Education Policy | Post Primary | Preschool | Primary | Tertiary | Search

 


New programming language could create a safer world

Dr David
Pearce

MEDIA RELEASE

9 January 2013
____________________________________________________

New programming language could create a safer world

Research underway at Victoria University into a new programming language has the potential to prevent future software failures in safety-critical systems.

Infamous examples of software failures include the Therac-25 disaster, where a computer-operated radiation therapy machine gave patients lethal doses; and an enormous power outage in the United States in 2003, which led to around 45 million people being without electricity for up to two days.

In New Zealand, software glitches have caused a bank to mistakenly gift its customers unlimited overdraft access (TSB, 2012); a security system to open what should have been a closed supermarket (Mill St Pak ‘n Save in Hamilton, 2011); and broadband meters to incorrectly calculate usage (Telecom, 2011).

Dr David Pearce, from Victoria’s School of Engineering and Computer Science, has designed a programming language that uses automated mathematical and logical reasoning to check computer software decisions are correct.
“Currently, the most widely accepted way of eliminating software errors is through extensive testing. But as systems become increasingly complex this cannot always guarantee the absence of errors, because in large systems it simply isn’t feasible to test every possible input,” he says.

“Software is becoming more and more ubiquitous—it’s involved in all sorts of things we do in the modern world. As software engineers we need to find ways of making sure we eliminate as many errors as we possibly can.”

Dr Pearce has been developing the programming language, Whiley, since 2009 and in 2011 received a Marsden Fast-Start grant to further its progression.

Dr Pearce sees Whiley having applications for everyday software programs, as well as highly-specialised software for systems where people’s safety is paramount, such as modern cars, which now typically run on close to 100 million lines of computer code.

“Certain mistakes are common in computer programs, for example overflow errors, where a number is simply too large for the computer to handle,” he says.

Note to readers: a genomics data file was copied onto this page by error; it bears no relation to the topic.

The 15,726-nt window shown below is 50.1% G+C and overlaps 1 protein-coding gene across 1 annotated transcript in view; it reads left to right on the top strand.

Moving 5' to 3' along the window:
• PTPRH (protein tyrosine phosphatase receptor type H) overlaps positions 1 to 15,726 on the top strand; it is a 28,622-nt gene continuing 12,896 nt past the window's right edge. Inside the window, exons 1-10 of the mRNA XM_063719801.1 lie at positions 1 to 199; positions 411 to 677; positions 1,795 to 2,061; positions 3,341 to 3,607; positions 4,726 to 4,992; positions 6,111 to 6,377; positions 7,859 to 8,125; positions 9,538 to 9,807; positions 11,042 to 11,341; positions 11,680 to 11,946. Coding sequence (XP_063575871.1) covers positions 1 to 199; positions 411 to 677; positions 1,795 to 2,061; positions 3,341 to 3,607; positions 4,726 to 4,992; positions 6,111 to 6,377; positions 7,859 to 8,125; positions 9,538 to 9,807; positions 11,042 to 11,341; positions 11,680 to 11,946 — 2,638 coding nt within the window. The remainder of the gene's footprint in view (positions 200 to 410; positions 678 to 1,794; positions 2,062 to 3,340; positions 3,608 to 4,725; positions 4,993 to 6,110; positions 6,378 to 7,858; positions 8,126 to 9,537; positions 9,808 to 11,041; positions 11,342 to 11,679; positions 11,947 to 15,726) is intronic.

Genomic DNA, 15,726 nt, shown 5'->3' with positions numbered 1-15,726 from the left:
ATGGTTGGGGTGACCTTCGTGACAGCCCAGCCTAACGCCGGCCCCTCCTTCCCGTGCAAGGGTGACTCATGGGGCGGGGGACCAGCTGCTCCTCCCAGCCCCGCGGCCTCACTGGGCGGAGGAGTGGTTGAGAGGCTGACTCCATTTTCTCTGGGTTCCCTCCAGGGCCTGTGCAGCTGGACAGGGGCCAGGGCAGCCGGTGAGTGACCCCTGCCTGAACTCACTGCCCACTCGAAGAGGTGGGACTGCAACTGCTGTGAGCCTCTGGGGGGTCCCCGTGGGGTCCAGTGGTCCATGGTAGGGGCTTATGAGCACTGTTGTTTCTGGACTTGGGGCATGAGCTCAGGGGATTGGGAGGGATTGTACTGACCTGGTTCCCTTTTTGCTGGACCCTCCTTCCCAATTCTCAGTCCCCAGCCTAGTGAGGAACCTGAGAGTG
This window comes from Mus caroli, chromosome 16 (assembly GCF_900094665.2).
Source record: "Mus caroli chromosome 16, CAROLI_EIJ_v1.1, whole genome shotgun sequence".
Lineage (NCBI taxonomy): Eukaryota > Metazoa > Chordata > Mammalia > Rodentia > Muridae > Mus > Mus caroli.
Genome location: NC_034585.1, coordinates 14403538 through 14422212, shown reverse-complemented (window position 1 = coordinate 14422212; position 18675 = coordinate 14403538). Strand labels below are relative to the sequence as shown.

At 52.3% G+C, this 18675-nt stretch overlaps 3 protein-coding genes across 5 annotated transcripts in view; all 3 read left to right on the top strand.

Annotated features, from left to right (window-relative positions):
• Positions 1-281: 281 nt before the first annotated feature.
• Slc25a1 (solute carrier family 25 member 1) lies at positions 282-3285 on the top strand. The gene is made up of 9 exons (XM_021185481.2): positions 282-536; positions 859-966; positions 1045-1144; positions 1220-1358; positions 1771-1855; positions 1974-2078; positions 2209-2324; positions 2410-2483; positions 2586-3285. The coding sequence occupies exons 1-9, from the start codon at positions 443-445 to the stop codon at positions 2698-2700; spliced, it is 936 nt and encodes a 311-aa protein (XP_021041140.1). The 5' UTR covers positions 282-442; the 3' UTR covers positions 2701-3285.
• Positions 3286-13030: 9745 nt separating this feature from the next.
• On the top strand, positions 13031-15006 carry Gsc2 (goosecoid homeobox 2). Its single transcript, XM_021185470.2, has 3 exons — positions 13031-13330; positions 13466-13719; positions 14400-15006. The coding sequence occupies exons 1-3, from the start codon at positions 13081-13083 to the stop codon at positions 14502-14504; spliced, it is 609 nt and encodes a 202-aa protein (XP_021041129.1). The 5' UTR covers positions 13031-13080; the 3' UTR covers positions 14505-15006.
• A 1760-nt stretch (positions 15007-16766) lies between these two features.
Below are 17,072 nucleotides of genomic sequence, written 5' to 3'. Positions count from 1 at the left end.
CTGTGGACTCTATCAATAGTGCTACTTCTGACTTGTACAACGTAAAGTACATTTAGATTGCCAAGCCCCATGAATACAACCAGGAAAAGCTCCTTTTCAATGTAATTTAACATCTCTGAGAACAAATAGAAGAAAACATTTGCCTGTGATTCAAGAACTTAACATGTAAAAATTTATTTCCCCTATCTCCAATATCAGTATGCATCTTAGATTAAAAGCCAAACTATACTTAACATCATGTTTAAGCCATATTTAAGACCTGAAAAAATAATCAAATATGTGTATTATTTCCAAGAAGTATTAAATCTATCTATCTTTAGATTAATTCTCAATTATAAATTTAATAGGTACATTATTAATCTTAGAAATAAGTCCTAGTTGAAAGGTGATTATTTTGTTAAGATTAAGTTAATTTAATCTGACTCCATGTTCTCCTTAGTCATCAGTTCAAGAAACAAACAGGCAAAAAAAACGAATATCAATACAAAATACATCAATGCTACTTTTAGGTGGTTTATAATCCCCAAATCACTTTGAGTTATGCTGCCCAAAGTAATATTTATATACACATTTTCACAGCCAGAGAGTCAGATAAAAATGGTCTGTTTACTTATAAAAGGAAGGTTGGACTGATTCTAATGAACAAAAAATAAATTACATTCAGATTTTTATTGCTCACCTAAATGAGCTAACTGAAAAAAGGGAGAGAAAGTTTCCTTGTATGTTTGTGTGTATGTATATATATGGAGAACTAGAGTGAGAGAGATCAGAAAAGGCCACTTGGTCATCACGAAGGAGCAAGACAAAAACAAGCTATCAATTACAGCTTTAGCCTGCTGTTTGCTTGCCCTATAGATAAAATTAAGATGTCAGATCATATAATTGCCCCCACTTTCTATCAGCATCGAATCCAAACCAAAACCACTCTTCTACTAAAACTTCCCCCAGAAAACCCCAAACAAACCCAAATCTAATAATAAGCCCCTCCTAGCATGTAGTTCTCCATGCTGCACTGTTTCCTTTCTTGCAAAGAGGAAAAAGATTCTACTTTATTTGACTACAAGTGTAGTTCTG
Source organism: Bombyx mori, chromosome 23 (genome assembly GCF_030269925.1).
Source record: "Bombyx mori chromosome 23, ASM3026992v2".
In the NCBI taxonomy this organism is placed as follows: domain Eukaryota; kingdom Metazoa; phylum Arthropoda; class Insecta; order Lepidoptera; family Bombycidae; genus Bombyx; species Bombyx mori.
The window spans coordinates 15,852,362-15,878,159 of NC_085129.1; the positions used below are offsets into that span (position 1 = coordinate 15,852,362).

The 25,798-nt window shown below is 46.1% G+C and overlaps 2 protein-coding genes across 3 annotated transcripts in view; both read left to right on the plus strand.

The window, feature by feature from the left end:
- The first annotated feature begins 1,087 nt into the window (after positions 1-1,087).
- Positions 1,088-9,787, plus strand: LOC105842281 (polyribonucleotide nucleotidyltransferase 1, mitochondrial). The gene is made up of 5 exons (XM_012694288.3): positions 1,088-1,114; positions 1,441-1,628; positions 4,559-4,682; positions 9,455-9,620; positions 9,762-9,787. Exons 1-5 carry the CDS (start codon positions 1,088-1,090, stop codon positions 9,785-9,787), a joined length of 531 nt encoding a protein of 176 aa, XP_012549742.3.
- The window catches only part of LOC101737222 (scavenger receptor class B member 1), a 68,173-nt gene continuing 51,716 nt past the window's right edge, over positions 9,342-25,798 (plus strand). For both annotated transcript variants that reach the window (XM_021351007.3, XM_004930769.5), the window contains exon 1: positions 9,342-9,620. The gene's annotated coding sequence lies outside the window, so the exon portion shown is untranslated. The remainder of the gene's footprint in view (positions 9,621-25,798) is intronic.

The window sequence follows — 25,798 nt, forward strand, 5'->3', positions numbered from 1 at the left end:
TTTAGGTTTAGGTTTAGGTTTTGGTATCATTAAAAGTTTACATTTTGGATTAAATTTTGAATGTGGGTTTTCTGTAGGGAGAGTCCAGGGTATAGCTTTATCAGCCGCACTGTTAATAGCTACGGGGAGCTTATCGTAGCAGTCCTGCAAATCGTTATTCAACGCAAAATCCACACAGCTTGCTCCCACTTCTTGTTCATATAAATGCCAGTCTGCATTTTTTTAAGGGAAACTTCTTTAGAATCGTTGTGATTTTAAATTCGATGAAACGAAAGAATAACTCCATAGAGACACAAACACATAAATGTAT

“Whiley has the potential to ensure that scenarios like this can be avoided in the future, by testing the logic of the program in advance.”

ENDS

© Scoop Media

 
 
 
 
 
Culture Headlines | Health Headlines | Education Headlines

 

Maori Language Commission: Te Wiki O Te Reo Māori 2015

The theme for Māori Language Week 27 July – 2 August 2015 is ‘Whāngaihia te Reo ki ngā Mātua’ ‘Nurture the language in parents’. It aims to encourage and support every day Māori language use for parents and caregivers with children” says Acting Chief Executive Tuehu Harris.. More>>

ALSO:

Live Music: Earl Sweatshirt Plays To Sold Out Bodega

The hyped sell-out crowd had already packed themselves as close as they could get to the stage before Earl came on. The smell of weed, sweat and beer filled Bodega – more debauched sauna than bar by this point. When he arrived on stage the screaming ... More>>

Scoop Review Of Books: Māori Past And Present

In its heft, exceptional production values and omniscient tone, Tangata Whenua looms a bit like a Bentley in a downtown parking building – a distinguished and doomed reminder of a former literary age. More>>

Photos: Cosplay And Wrestling At Armageddon Wellington

Armageddon Expo wrapped on Sunday with wrestling and a cosplay (costume play) competition. The gathered nerds were in good spirits with the Westpac stadium turning into a liminal space of fantasy, sci-fi and anime. More>>

John McBeth: Israel Dagg Form Timely

The unfortunate injuries to Waisake Naholo and Cory Jane at the weekend emphasised the importance of Israel Dagg in this Rugby World Cup season. More>>

ALSO:

Werewolf: Point Break - Lawyers Don’t Surf

Has there ever been a more ridiculous and brilliant name for an FBI agent in the movies than Johnny Utah and has there ever been a more appropriately beautiful, dim and earnest young man to play him than the Keanu Reeves of Point Break? More>>

ALSO:

Werewolf: Talent To Burn

America's Got Talent: The show was filmed in one of a collection of enormous empty hangars once used by Northrop Grumman to manufacture jets and spacecraft... the set itself was but a fragment of glossy illusion in an empty warehouse with rows of cheap seating, wads of gaffer tape, and cameras on bare concrete floors. More>>

ALSO:

Get More From Scoop

 
 

LATEST HEADLINES

 
 
 
 
Education
Search Scoop  
 
 
Powered by Vodafone
NZ independent news